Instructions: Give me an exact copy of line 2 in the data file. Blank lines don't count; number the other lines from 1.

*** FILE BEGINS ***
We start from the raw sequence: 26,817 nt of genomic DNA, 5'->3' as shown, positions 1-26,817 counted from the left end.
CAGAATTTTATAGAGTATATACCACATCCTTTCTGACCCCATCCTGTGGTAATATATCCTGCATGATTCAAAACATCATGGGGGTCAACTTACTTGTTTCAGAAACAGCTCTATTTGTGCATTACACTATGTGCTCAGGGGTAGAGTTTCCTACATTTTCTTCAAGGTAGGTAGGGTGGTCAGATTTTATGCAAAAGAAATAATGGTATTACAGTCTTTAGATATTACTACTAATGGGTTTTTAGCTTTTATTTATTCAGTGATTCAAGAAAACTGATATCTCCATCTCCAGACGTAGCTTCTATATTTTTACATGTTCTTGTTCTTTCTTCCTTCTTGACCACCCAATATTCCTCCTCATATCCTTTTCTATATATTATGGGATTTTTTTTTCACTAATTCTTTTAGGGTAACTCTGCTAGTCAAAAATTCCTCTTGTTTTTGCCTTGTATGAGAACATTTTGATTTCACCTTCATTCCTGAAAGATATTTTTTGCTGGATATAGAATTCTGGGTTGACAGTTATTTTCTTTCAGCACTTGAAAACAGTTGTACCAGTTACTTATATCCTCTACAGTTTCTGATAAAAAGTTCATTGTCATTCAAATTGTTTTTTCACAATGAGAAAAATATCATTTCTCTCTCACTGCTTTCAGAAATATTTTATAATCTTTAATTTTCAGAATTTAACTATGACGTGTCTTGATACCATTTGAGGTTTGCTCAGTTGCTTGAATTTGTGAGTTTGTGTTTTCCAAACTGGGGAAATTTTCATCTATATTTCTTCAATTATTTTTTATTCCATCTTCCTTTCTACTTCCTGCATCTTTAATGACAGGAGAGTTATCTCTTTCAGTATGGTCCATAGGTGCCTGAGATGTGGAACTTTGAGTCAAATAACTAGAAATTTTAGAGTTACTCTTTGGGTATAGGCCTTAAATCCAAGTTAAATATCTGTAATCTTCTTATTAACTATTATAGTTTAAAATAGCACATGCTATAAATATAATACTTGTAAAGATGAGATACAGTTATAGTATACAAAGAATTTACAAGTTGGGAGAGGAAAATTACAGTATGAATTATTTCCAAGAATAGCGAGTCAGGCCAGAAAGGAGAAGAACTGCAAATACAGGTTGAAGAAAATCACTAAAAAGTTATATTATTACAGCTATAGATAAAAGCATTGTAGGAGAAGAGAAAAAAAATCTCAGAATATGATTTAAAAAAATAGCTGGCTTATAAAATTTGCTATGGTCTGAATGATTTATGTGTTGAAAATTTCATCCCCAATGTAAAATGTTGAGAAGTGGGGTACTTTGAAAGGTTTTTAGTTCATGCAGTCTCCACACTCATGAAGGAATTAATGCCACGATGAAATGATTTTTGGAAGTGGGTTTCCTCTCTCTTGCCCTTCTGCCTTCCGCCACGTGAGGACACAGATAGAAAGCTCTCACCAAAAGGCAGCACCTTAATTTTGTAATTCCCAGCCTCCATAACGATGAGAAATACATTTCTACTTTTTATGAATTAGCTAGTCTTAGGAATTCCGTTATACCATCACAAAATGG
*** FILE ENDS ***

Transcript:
CAGAATTTTATAGAGTATATACCACATCCTTTCTGACCCCATCCTGTGGTAATATATCCTGCATGATTCAAAACATCATGGGGGTCAACTTACTTGTTTCAGAAACAGCTCTATTTGTGCATTACACTATGTGCTCAGGGGTAGAGTTTCCTACATTTTCTTCAAGGTAGGTAGGGTGGTCAGATTTTATGCAAAAGAAATAATGGTATTACAGTCTTTAGATATTACTACTAATGGGTTTTTAGCTTTTATTTATTCAGTGATTCAAGAAAACTGATATCTCCATCTCCAGACGTAGCTTCTATATTTTTACATGTTCTTGTTCTTTCTTCCTTCTTGACCACCCAATATTCCTCCTCATATCCTTTTCTATATATTATGGGATTTTTTTTTCACTAATTCTTTTAGGGTAACTCTGCTAGTCAAAAATTCCTCTTGTTTTTGCCTTGTATGAGAACATTTTGATTTCACCTTCATTCCTGAAAGATATTTTTTGCTGGATATAGAATTCTGGGTTGACAGTTATTTTCTTTCAGCACTTGAAAACAGTTGTACCAGTTACTTATATCCTCTACAGTTTCTGATAAAAAGTTCATTGTCATTCAAATTGTTTTTTCACAATGAGAAAAATATCATTTCTCTCTCACTGCTTTCAGAAATATTTTATAATCTTTAATTTTCAGAATTTAACTATGACGTGTCTTGATACCATTTGAGGTTTGCTCAGTTGCTTGAATTTGTGAGTTTGTGTTTTCCAAACTGGGGAAATTTTCATCTATATTTCTTCAATTATTTTTTATTCCATCTTCCTTTCTACTTCCTGCATCTTTAATGACAGGAGAGTTATCTCTTTCAGTATGGTCCATAGGTGCCTGAGATGTGGAACTTTGAGTCAAATAACTAGAAATTTTAGAGTTACTCTTTGGGTATAGGCCTTAAATCCAAGTTAAATATCTGTAATCTTCTTATTAACTATTATAGTTTAAAATAGCACATGCTATAAATATAATACTTGTAAAGATGAGATACAGTTATAGTATACAAAGAATTTACAAGTTGGGAGAGGAAAATTACAGTATGAATTATTTCCAAGAATAGCGAGTCAGGCCAGAAAGGAGAAGAACTGCAAATACAGGTTGAAGAAAATCACTAAAAAGTTATATTATTACAGCTATAGATAAAAGCATTGTAGGAGAAGAGAAAAAAAATCTCAGAATATGATTTAAAAAAATAGCTGGCTTATAAAATTTGCTATGGTCTGAATGATTTATGTGTTGAAAATTTCATCCCCAATGTAAAATGTTGAGAAGTGGGGTACTTTGAAAGGTTTTTAGTTCATGCAGTCTCCACACTCATGAAGGAATTAATGCCACGATGAAATGATTTTTGGAAGTGGGTTTCCTCTCTCTTGCCCTTCTGCCTTCCGCCACGTGAGGACACAGATAGAAAGCTCTCACCAAAAGGCAGCACCTTAATTTTGTAATTCCCAGCCTCCATAACGATGAGAAATACATTTCTACTTTTTATGAATTAGCTAGTCTTAGGAATTCCGTTATACCATCACAAAATGG